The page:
Institutional influence: The role of international donors in shaping development goals, implementation and effectiveness
Buffardi, Anne L.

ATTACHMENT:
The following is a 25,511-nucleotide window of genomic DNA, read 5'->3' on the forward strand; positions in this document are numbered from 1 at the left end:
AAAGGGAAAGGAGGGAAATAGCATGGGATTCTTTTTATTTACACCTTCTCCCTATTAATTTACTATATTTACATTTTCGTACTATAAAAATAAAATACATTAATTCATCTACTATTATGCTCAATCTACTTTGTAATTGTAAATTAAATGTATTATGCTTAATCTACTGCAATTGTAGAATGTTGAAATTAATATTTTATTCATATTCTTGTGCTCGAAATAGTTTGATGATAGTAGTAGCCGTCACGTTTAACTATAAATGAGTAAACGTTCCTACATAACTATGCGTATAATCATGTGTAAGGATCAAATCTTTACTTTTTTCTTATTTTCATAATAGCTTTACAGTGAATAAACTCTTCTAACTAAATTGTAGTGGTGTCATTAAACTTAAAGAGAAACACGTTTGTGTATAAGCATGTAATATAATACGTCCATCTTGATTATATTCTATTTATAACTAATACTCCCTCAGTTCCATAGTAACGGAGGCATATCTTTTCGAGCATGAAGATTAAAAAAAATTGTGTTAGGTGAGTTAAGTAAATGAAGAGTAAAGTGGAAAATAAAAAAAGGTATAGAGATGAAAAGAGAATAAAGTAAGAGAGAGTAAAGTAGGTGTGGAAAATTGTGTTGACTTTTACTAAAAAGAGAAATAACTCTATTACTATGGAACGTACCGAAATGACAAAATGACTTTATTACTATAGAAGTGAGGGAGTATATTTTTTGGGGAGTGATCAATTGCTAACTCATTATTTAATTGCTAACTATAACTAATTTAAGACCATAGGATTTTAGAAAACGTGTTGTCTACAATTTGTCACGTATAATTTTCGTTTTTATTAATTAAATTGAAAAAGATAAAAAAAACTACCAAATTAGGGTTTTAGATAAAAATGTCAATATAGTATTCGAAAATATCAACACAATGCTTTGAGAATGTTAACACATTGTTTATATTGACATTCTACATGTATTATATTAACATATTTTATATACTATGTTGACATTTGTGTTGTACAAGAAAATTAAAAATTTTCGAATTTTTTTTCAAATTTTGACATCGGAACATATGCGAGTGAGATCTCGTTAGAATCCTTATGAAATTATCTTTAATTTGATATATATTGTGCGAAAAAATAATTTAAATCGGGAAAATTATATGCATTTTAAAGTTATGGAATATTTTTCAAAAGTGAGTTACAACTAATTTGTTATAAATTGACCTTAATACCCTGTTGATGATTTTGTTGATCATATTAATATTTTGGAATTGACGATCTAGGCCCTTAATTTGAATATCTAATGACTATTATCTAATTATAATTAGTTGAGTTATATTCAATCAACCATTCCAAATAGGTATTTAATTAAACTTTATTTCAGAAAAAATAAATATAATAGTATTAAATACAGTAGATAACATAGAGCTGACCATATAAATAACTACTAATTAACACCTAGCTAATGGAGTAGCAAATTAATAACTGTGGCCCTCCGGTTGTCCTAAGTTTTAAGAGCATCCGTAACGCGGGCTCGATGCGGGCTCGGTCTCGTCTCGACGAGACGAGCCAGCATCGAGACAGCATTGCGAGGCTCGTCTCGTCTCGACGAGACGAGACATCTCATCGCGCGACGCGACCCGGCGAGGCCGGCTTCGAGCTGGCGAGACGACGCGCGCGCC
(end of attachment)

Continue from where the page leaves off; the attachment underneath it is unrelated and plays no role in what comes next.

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Previous research on development assistance highlights the importance of the recipient country implementing environment in mediating the impact of aid; however, little is known about the donor side of the donor-recipient relationship. This dissertation fills this gap in understanding by characterizing and assessing the role of this powerful yet neglected set of stakeholders and their influence on aid goals, implementation and effectiveness. It investigates: what are the salient dimensions along which donors differ, how these differences influence health coverage and outcomes, and what features of the domestic policy process shape which approaches donors pursue. I examine these questions using mixed methods: analyses of Congressional hearings, a comparative case study of international donors in the health sector in Peru, and quantitative analyses of the cross-national Development Assistance for Health dataset. This body of work offers three key insights for development assistance, related to recipient country ownership, donor type and goal alignment. First, the most prominent difference across donors was the extent to which they formally involved recipient country public, private and civil society sectors in problem identification, resource administration, program design, implementation and governance. The Peruvian context revealed three ownership patterns: ‘doctor knows best’, ‘empowered patient’ and ‘it takes a village’ models, highlighting the dominance of foreign actors and the central government in development activities. The cross-national data support wide variation in donor perception of the capability and roles of recipient country actors, indicating very low levels, infrequent and inconsistent allocation of budget support financing, in which funds are channeled directly through recipient institutions. Second, rather than observing systematic differences between bilateral and multilateral donors, there was greater variation among rather than across donor types. Actors along the aid implementation chain identified multiple entities to whom they were accountable. Third, although there existed considerable goal alignment among stakeholders within donor countries and between donors and recipients, there was little harmonization or coherence across these very wide sets of goals. Taken together, these findings highlight the unrealized potential to substantially expand the formal involvement of recipient country actors, and the need to prioritize among broad sets of foreign assistance and development goals.
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